Bessemer employees demand “Amazon” payment on Black Friday

Black Friday is one of the biggest shopping days of the year. More than 80 unions and allies in 32 countries used the day to draw attention to what some are calling poor working conditions at Amazonian facilities around the world — including in central Alabama. Our Revolution, a national grassroots organization, urged the community to stand with employees and not buy items from the retail giant. Amazon employees said they were overworked, underpaid and underappreciated by the company. Some even drove from Atlanta to Alabama to support the Make Amazon Pay campaign. Jennifer Hamm started working at Bessemer Amazon two years ago. “Everything was brand new,” Hamm said. “It was exciting. Basically you didn’t know much about anything. The past year has been when things have kind of been an eye opener for me.”Hamm lost her mother in August. She said she only has three days to mourn her death. She doesn’t think that’s fair. “For a parent and a company like this … I deserve more than three days to mourn my mother,” Hamm said. So she and dozens of Amazon employees and community partners went on picket lines Friday. They fight for better working conditions and accountability from the retail giant. “We sit back a lot and look at the commercial coming across the screen from Amazon and smile across the building,” said Mike Foster, principal organizer of RWDSU. Those smiles aren’t on the faces of those workers, the only smile you see is on that building.” Standing with Amazon workers, Foster is calling for change to do everything possible to protect his employees — most recently when in Birmingham on Sunday a delivery driver was ambushed by car,” Eric Hall, Our Revolution Birmingham Chapter Co-Chairman, said. Our Revolution said Amazon employees are going through one of the toughest and longest shopping seasons, especially after the online retailer announced it would lay off 10,000 employees earlier this month. During the holiday season, employees say they work between 60 and 65 hours a week to meet staffing needs. Hamm protests to improve working conditions for everyone, but also to keep her mother’s memory alive. “We all have a voice,” Hamm said. “Enough is enough.” WVTM has contacted Amazon for comment but has not heard from the company. Organizers of Friday’s protest are urging the formation of a union at the Bessemer site to ensure workers’ protection. There could soon be a vote on this. Most believe the vote is likely to happen.

Black Friday is one of the biggest shopping days of the year. More than 80 unions and allies in 32 countries used the day to draw attention to what some are calling poor working conditions at Amazonian facilities around the world — including in central Alabama. Our Revolution, a grassroots national organization, urged the community to stand with employees and not buy items from the retail giant.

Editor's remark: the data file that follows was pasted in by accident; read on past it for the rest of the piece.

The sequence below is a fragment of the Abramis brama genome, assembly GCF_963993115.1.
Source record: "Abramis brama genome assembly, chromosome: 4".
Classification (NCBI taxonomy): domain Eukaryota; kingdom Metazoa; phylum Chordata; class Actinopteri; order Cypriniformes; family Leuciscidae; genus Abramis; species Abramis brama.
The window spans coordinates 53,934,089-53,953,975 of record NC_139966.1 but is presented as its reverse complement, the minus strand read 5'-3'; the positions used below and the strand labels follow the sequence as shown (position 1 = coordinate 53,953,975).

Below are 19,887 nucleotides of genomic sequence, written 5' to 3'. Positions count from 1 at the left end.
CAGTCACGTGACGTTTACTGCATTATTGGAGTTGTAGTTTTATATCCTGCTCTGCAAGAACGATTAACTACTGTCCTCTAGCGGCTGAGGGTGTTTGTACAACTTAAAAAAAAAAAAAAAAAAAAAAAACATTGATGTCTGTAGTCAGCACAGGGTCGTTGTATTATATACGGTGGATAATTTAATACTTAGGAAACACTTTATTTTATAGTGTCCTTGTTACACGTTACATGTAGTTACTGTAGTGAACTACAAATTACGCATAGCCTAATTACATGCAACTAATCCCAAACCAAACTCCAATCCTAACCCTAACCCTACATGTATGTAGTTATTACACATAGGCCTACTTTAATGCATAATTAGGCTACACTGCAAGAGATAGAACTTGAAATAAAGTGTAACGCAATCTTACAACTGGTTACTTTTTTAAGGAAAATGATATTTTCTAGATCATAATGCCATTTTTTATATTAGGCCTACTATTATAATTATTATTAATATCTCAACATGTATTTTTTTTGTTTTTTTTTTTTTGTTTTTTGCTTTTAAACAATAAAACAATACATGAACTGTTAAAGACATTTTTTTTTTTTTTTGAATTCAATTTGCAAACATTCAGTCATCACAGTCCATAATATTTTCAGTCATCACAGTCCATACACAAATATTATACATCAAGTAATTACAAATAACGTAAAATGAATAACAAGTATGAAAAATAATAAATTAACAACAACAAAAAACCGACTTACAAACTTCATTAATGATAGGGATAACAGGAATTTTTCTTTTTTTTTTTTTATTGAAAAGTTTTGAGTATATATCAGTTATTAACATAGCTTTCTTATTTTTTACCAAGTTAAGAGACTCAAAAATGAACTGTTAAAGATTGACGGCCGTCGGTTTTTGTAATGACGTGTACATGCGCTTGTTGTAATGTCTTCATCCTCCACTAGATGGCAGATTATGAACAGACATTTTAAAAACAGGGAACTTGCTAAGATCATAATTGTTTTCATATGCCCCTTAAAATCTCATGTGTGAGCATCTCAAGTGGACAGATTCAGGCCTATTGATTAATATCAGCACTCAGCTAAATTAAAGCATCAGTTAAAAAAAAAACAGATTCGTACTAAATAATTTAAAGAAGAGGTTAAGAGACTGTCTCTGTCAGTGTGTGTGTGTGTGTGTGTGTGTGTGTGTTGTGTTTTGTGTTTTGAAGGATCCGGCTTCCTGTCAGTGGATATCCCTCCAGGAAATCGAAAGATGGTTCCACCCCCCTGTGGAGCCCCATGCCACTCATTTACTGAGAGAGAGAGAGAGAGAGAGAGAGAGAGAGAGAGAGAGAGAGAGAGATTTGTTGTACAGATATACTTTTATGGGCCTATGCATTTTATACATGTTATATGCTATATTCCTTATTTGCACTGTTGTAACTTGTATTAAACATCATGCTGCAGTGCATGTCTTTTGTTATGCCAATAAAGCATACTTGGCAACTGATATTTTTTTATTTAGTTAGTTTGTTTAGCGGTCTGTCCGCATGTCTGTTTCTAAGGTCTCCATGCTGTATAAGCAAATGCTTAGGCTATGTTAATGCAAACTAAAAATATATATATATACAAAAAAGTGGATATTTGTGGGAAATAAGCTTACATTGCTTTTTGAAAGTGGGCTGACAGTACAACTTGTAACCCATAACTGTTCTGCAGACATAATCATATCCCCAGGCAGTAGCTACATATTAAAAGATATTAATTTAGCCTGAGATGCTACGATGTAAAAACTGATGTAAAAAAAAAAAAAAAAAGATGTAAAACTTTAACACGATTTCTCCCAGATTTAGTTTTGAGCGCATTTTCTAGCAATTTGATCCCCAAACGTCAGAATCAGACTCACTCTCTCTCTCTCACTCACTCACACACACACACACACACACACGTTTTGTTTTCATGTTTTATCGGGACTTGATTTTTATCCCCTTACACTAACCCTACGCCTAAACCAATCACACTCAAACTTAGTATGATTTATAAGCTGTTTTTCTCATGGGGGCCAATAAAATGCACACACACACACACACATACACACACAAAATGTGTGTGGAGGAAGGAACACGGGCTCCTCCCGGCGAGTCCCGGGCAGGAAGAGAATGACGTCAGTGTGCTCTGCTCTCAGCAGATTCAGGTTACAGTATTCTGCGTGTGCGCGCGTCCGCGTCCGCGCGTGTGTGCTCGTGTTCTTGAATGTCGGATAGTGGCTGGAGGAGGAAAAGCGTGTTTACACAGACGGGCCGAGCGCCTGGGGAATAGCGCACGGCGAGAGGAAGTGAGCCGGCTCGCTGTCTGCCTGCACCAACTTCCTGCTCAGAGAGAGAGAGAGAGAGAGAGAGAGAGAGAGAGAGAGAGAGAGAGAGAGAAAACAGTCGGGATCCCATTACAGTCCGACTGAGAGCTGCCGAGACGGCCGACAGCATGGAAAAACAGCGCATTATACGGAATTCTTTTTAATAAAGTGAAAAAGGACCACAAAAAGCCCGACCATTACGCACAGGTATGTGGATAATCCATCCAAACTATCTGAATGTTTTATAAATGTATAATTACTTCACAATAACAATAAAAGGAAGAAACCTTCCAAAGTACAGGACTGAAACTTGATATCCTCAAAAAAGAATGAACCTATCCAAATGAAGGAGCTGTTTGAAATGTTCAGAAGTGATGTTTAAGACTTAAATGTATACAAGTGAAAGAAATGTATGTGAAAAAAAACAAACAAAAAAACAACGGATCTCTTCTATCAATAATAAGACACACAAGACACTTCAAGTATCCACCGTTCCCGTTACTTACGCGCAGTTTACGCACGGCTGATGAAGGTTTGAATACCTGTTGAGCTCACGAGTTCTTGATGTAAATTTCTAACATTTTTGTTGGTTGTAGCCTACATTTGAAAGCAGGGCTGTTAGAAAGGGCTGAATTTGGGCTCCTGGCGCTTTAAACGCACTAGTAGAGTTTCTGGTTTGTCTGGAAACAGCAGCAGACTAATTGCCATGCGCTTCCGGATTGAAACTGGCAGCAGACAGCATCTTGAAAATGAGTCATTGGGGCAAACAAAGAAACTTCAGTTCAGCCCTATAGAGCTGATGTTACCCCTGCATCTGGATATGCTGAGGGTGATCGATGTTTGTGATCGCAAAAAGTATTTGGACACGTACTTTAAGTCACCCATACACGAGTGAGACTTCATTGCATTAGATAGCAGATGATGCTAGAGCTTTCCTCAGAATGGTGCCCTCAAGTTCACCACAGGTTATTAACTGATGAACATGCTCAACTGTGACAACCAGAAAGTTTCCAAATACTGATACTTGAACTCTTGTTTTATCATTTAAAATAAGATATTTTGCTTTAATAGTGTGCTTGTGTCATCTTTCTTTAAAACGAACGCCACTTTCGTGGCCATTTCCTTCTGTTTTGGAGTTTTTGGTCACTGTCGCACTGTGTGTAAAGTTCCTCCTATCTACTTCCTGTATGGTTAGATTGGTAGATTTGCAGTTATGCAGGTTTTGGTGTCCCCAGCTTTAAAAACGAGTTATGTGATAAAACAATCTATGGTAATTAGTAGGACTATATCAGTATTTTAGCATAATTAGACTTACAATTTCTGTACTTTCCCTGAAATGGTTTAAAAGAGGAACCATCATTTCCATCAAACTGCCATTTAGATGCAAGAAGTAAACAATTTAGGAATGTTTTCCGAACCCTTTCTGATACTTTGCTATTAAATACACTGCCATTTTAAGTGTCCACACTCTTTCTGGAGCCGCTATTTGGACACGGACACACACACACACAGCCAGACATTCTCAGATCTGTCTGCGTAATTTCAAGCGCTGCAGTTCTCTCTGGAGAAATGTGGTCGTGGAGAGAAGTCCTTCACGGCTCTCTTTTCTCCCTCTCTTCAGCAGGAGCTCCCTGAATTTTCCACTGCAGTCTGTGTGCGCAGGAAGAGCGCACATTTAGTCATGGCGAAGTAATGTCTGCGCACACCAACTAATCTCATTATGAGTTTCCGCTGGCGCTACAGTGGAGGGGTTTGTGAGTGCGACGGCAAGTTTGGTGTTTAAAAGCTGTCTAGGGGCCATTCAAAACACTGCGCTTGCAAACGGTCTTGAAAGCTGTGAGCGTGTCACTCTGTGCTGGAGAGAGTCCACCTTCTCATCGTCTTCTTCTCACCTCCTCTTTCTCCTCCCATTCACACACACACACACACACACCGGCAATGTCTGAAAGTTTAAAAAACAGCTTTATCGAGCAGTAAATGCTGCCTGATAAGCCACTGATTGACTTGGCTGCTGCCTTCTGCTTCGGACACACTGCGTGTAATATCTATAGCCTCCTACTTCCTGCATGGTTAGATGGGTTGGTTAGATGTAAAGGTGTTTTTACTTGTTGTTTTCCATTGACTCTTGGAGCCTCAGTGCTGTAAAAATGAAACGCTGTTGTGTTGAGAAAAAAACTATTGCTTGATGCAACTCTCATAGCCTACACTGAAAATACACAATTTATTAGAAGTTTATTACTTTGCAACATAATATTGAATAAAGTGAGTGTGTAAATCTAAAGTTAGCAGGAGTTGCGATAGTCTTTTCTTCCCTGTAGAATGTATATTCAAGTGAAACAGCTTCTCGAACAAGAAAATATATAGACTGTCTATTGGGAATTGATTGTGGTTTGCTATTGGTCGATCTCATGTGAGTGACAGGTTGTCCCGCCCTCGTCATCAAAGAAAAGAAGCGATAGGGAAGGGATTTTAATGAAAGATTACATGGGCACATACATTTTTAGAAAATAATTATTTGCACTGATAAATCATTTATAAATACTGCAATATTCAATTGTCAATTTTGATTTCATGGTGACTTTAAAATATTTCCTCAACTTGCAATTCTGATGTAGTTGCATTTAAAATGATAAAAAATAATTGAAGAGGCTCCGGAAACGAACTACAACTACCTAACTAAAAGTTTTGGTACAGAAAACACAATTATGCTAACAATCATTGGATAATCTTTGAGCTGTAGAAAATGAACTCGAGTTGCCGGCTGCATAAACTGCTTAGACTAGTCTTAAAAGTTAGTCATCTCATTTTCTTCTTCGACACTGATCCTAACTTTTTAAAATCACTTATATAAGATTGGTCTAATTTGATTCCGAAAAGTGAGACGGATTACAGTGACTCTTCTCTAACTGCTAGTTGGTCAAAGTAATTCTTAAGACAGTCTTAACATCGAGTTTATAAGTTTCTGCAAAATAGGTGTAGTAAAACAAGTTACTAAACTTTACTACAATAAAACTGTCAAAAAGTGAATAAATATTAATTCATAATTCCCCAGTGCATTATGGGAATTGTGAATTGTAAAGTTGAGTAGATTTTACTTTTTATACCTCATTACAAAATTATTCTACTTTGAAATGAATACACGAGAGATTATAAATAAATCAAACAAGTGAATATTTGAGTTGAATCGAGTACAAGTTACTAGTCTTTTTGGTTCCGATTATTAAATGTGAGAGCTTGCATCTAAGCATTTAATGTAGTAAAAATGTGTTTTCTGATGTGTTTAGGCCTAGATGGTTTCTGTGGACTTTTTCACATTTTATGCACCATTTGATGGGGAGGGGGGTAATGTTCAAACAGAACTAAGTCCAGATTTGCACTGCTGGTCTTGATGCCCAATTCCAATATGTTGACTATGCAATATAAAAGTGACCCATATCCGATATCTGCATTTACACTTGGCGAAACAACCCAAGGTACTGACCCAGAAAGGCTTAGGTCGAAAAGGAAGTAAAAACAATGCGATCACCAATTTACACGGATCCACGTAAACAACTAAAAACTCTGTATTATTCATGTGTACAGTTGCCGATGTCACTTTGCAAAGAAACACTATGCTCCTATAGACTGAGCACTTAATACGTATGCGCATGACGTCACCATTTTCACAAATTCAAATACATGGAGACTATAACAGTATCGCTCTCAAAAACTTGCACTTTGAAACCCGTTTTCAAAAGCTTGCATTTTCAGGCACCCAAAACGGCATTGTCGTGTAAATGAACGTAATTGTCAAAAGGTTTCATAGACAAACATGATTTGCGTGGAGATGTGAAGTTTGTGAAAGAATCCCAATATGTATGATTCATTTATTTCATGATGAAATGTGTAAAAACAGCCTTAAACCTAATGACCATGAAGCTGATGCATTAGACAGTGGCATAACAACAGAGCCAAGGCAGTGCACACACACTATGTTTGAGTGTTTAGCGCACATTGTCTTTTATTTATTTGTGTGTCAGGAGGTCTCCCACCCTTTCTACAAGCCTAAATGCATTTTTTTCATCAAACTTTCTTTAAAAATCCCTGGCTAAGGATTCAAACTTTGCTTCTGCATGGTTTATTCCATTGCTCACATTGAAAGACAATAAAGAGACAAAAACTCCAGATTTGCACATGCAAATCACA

Amazon employees said they were overworked, underpaid and underappreciated by the company. Some even drove from Atlanta to Alabama to support the Make Amazon Pay campaign.

Jennifer Hamm started working at the Bessemer Amazon plant two years ago.

“Everything was brand new,” Hamm said. “It was exciting. Basically, you didn’t know much about anything.

Hamm lost her mother in August. She said she only has three days to mourn her death. She doesn’t think that’s fair.

“For a parent and a company like this … I deserve more than three days to mourn my mother,” Hamm said.

So she and dozens of Amazon employees and community partners went on picket lines Friday. They fight for better working conditions and accountability from the retail giant.

“We sit back a lot and watch the commercial that comes on the screen from Amazon and smile from across the building,” said Mike Foster, principal organizer of RWDSU. “Those smiles are not on the faces of these workers. The only smile you see is on this building.”

Foster stands with Amazon employees and calls for change.

Employees claim not to have received a raise since May 2021. They are also frustrated that Amazon is doing nothing to protect its employees – most recently when a delivery driver was mugged in Birmingham on Sunday.

“These workers – whether they work the plant, the facility or drive the trucks, they deserve to be protected,” said Eric Hall, co-chair of Our Revolution Birmingham Chapter.

Our Revolution said Amazon employees are going through one of the toughest and longest shopping seasons, especially after the online retailer announced it would lay off 10,000 employees earlier this month. During the holiday season, employees say they work between 60 and 65 hours a week to meet staffing needs.

Hamm is committed to improving working conditions for everyone, but also to keeping the memory of her mother alive.

“We all have a voice,” Hamm said. “Enough is enough.”

WVTM has reached out to Amazon for comment but has not heard back from the company. Organizers of Friday’s protest are urging the formation of a union at the Bessemer site to ensure workers’ protection. There could soon be a vote on this. Most believe the vote is likely to happen.

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